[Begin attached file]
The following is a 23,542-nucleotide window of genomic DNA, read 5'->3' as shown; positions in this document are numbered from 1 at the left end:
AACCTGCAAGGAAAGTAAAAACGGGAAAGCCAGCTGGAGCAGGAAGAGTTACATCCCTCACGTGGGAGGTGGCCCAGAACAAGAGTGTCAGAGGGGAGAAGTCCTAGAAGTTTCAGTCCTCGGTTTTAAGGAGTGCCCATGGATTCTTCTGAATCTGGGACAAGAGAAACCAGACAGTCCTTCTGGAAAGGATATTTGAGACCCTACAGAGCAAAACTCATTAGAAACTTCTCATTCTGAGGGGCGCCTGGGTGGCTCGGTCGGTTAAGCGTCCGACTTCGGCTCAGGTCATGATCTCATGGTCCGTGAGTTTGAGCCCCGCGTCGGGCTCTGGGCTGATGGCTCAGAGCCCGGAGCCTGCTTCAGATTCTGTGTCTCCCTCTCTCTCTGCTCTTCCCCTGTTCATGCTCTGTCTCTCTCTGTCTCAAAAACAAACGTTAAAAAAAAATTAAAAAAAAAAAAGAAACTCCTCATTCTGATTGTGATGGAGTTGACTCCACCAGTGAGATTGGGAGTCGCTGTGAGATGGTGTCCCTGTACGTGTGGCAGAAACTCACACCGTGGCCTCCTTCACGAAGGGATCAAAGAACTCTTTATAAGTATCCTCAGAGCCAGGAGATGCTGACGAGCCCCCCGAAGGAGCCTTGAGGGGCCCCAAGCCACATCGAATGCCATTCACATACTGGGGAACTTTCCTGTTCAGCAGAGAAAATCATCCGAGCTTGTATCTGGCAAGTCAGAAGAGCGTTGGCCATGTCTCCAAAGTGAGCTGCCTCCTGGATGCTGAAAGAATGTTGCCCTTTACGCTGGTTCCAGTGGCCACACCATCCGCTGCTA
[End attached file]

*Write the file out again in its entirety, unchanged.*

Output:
The following is a 23,542-nucleotide window of genomic DNA, read 5'->3' as shown; positions in this document are numbered from 1 at the left end:
AACCTGCAAGGAAAGTAAAAACGGGAAAGCCAGCTGGAGCAGGAAGAGTTACATCCCTCACGTGGGAGGTGGCCCAGAACAAGAGTGTCAGAGGGGAGAAGTCCTAGAAGTTTCAGTCCTCGGTTTTAAGGAGTGCCCATGGATTCTTCTGAATCTGGGACAAGAGAAACCAGACAGTCCTTCTGGAAAGGATATTTGAGACCCTACAGAGCAAAACTCATTAGAAACTTCTCATTCTGAGGGGCGCCTGGGTGGCTCGGTCGGTTAAGCGTCCGACTTCGGCTCAGGTCATGATCTCATGGTCCGTGAGTTTGAGCCCCGCGTCGGGCTCTGGGCTGATGGCTCAGAGCCCGGAGCCTGCTTCAGATTCTGTGTCTCCCTCTCTCTCTGCTCTTCCCCTGTTCATGCTCTGTCTCTCTCTGTCTCAAAAACAAACGTTAAAAAAAAATTAAAAAAAAAAAAGAAACTCCTCATTCTGATTGTGATGGAGTTGACTCCACCAGTGAGATTGGGAGTCGCTGTGAGATGGTGTCCCTGTACGTGTGGCAGAAACTCACACCGTGGCCTCCTTCACGAAGGGATCAAAGAACTCTTTATAAGTATCCTCAGAGCCAGGAGATGCTGACGAGCCCCCCGAAGGAGCCTTGAGGGGCCCCAAGCCACATCGAATGCCATTCACATACTGGGGAACTTTCCTGTTCAGCAGAGAAAATCATCCGAGCTTGTATCTGGCAAGTCAGAAGAGCGTTGGCCATGTCTCCAAAGTGAGCTGCCTCCTGGATGCTGAAAGAATGTTGCCCTTTACGCTGGTTCCAGTGGCCACACCATCCGCTGCTA